There are some big jumps here as well, but for the first four months last year, Volquez was pretty consistent when it came to the exit velocity off of his pitches. I don’t believe this is a change in velocity, as he has been not only really consistent in that regard this year, but very comparable to 2015 as well:
So if it is not velocity, then it goes back to location and use of pitches:
Volquez has been using his four-seam fastball much more this year than last, while also using his change-up less and less. This puzzles me quite a bit, since the changeup is Volquez’s out-pitch and has been a lethal pitch in his arsenal for years now. Batters have been hitting the ball harder off of Volquez in 2016 and just by seeing this chart it would appear that hitters are sitting on his hard stuff and laying off his off-speed pitches.
With those numbers glaring at us, I tend to believe that batters are swinging earlier and more often against Volquez this year. Volquez has a higher contact rate against him this year (80.3% to 77.5%) while also racking up a higher percentage of pitches swung at as well (46.7% to 45.8%). The interesting part is that he has also thrown the same amount of strikes this year (64.0%) as last year while throwing less pitches per plate appearance (3.79 compared to 3.87 in 2015). This backs up my theory that hitters are swinging earlier in the count against Volquez, which seems to be what is happening. Batters are also putting the ball in play more against Eddie this year, 30.7% to 29.2% last year. This would seem to be backed up by the increase in his BAbip, which is risen from .293 to .317 this year. Hitters are not letting Volquez go deep in the count this year and are taking advantage of his early strikes, which are turning into more hits against him.
The Royals have surged back into the playoff race this past month and in that span, Volquez has been the weakest link in the Kansas City rotation. If the Royals make the playoffs, one would really have to contemplate whether or not Volquez should be in the rotation, especially with his performance as of late (6.38 ERA over his last 8 starts). I would tend to think that if he started mixing in his change-up a bit more, he might start seeing better results and not have as many batters sitting on his fastball. Volquez has been a big part of this Royals team these last two seasons and if the team is serious about making it back to the playoffs, they need him to be on the top of his game. Right now, he is struggling just to be an average major league starter.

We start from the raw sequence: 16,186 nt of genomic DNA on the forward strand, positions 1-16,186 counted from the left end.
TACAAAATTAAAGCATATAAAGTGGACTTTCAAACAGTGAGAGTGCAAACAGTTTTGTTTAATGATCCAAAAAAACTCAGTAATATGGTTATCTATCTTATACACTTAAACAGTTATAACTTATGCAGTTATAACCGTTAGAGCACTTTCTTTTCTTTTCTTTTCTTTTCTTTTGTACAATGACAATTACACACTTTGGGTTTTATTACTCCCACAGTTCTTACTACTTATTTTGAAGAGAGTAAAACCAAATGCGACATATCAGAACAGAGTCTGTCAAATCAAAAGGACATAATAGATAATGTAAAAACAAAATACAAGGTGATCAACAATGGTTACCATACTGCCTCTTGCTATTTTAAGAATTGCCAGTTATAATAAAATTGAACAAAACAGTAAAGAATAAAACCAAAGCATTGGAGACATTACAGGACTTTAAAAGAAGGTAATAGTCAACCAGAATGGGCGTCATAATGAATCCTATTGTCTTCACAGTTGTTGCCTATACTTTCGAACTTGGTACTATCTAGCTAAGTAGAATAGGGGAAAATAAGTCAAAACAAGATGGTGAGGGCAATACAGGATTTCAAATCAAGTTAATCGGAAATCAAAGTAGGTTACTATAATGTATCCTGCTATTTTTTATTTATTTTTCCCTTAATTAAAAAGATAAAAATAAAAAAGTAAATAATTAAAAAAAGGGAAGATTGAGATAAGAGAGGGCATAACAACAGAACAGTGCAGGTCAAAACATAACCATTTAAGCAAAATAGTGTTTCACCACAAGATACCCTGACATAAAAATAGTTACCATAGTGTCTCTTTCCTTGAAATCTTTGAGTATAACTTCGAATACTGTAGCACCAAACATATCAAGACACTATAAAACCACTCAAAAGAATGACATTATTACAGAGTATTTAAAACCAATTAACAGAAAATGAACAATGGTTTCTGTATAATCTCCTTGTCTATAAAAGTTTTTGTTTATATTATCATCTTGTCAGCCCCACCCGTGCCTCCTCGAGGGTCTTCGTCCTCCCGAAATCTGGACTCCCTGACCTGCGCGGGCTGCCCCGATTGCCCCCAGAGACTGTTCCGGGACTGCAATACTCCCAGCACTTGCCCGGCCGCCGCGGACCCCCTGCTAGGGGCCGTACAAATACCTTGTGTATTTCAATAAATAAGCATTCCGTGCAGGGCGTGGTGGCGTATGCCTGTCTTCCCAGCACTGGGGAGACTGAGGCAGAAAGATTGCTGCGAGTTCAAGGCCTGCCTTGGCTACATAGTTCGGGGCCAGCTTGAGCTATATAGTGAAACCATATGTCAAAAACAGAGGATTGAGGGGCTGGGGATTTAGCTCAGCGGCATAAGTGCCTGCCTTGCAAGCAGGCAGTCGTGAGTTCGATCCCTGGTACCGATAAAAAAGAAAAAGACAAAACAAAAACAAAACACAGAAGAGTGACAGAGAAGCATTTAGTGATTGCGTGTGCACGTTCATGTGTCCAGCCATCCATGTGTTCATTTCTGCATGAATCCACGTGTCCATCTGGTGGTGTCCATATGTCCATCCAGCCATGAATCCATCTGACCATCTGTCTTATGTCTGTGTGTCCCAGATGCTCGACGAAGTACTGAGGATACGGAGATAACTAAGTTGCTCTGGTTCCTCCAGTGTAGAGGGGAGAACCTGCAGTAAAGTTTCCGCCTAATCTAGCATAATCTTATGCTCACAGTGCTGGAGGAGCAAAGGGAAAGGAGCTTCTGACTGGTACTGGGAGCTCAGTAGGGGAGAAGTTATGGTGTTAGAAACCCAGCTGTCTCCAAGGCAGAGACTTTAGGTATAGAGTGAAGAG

August 30, 2016 would have been Ted Williams’ 98th birthday and though he passed away in July of 2002, Williams’ legacy lives on all these years later. To some like myself, Williams is the greatest hitter of all time in baseball and the numbers back that up: two MVP awards, five time Major League Player of the Year, six batting titles, 14th all time in bWAR(11th for position players), 6th all time in OWAR, 8th best batting average, 2nd best OPS, best career on-base percentage, 2nd best slugging percentage, 4th most walks, 5th best WPA and 6th most runs created. What’s even more compelling is that ‘Teddy Ballgame’ did all of this while missing three years of his prime (his age 24-26 seasons) while serving in the war. Williams is one of the greats in the game and has always been a man who has piqued my interest once I started delving into the history of the game back in my early years. I think one of the main aspects of Williams (at least to me) was he absolutely loved the art of hitting and studied it like he was a scientist or scholar who wanted to breakdown every section of this art. To celebrate his greatness, I thought today we would look at some great factoids, stories and other interesting notes about the ‘Splendid Splinter’, Ted Williams.
Williams had a great memory. In fact, he could recall specific at bats, sequences, conversations and much more from years before. These stories are still being passed along today:
One time, comedian Billy Crystal met Williams and told him that he had video of Williams striking out against the Yankees’ Bobby Shantz in a specific game 30 years earlier. Williams looked at Crystal and said, “Curveball, low and away. [The catcher] dropped the ball and tagged me, right?” Of course it was, because that was Williams.